A Man for Our Season of Climate Change

by Paul Welch, Guest Writer

Fr. George Coyne, S.J., who died on Feb.11 this year, had a brilliant mind, the courage to follow the truth and a persona that made people of all backgrounds comfortable. His career as an astrophysicist spanned decades with discoveries and awards galore. 

Pope John Paul I appointed him director of the Vatican Observatory in 1978 and was its longest-serving director, holding the post for nearly three decades.

In 1993 Father Coyne, employed by both the Vatican and the University of Arizona, mounted a new Advanced Technology Telescope on Mount Graham in southern Arizona. Light pollution made the Vatican site impossible.

Recognized among astronomers for his research into the birth of stars and his studies of the lunar surface (an asteroid is named after him), Father Coyne was also well known for seeking to reconcile science and religion. He challenged alternative theories to evolution like creationism and intelligent design.

He exchanged publically views of evolution with Cardinal Christoph Schönborn of Vienna, a proponent of Intelligent Design and a close friend of Pope Benedict XI. Fr. Coyne countered the cardinal that Intelligent Design undermines the power of God and evolution provides an opportunity for believers to reflect on their beliefs.

He also fought for the redemption of Galileo in Catholic history. Fr. Coyne is quoted, ““Galileo said that scripture was written to teach us how to go to heaven, not how the heavens go.”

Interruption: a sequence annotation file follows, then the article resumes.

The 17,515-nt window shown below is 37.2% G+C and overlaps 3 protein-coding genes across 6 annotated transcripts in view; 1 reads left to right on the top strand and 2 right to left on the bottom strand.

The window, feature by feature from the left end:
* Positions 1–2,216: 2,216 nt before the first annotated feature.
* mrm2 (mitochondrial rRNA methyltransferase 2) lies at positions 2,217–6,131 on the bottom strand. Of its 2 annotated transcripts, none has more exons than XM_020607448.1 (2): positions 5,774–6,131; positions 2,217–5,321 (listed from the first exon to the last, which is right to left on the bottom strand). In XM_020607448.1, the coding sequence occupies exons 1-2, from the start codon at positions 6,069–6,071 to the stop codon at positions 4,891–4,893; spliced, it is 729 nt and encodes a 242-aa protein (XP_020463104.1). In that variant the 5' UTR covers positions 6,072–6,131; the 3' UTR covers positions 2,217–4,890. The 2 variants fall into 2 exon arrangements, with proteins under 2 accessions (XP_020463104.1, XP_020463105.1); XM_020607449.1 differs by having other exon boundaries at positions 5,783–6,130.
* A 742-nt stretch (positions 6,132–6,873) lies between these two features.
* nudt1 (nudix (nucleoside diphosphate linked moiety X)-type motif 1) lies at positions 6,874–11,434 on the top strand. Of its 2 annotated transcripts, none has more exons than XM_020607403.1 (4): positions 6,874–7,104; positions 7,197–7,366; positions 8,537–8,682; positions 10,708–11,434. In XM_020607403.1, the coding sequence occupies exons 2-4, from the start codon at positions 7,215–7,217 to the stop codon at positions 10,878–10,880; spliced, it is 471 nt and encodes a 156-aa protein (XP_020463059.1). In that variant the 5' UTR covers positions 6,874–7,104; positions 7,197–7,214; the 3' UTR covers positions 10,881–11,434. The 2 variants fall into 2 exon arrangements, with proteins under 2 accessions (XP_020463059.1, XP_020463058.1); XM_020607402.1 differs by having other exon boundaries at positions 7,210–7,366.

In 2012 Fr. Coyne came to LeMoyne College and assumed the Endowed McDevitt Chair in Physics at theMcDevitt Center. With his earnest encouragement the McDevitt Center sponsored a series of lectures on Climate Change from both religious and scientific perspectives. 

In 2015 Jesuit Fr. George Coyne, and Franciscan Sister Caryn Crook joined together to form the Syracuse Catholic Diocese’s Laudato Si’ (LS) Task Force. Pope Francis had not yet issued the Laudato Si’ Encyclical– On Care of Our Common Home. However, the themes of Care of Creation and Care of the Poor and Vulnerable were evident. Over the ensuing years this Jesuit and his Franciscan colleague visited parishes and schools spreading the insights of Pope Francis’ encyclical, Laudato Si’- On Care of Our Common Home. Other Laudato Si’ Task Force members led Earth Day activities, shared Laudato Si’ with parish religious education classes, shared climate change/LS insights after Sunday services, celebrated the feast of St. Francis Assisi, attended community Climate Change rallies and wrote articles for the local paper.

In 2015 Fr. Coyne wrote an editorial on Laudato Si’. Here are a few quotes:

“The encyclical reaches far beyond the Roman Catholic Church… The Pope invites all who dwell on the surface of the earth to enter into a dialogue about the environment with an attitude of urgency that we together must take action.”

“To many who have political and economical vested interests this is probably the most challenging encyclical since the great social encyclicals of Popes Leo XIII and Pius XI, which discussed the rights, and duties of Labor and Capital.”

“The encyclical is based upon solid scientific analysis.”

“Pope Francis now declares that sustaining the earth is urgent. There is no time to lose.”

With the encouragement of our new Bishop Douglas Lucia, the Diocesan Laudato Si’ Task Force will work on bringing the whole Catholic community into the vision of Pope Francis. Fr. George would not wish a greater tribute than for the people he touched to involve themselves in this great and necessary work.

Email pwelch@syrdio.orgif you want to help.

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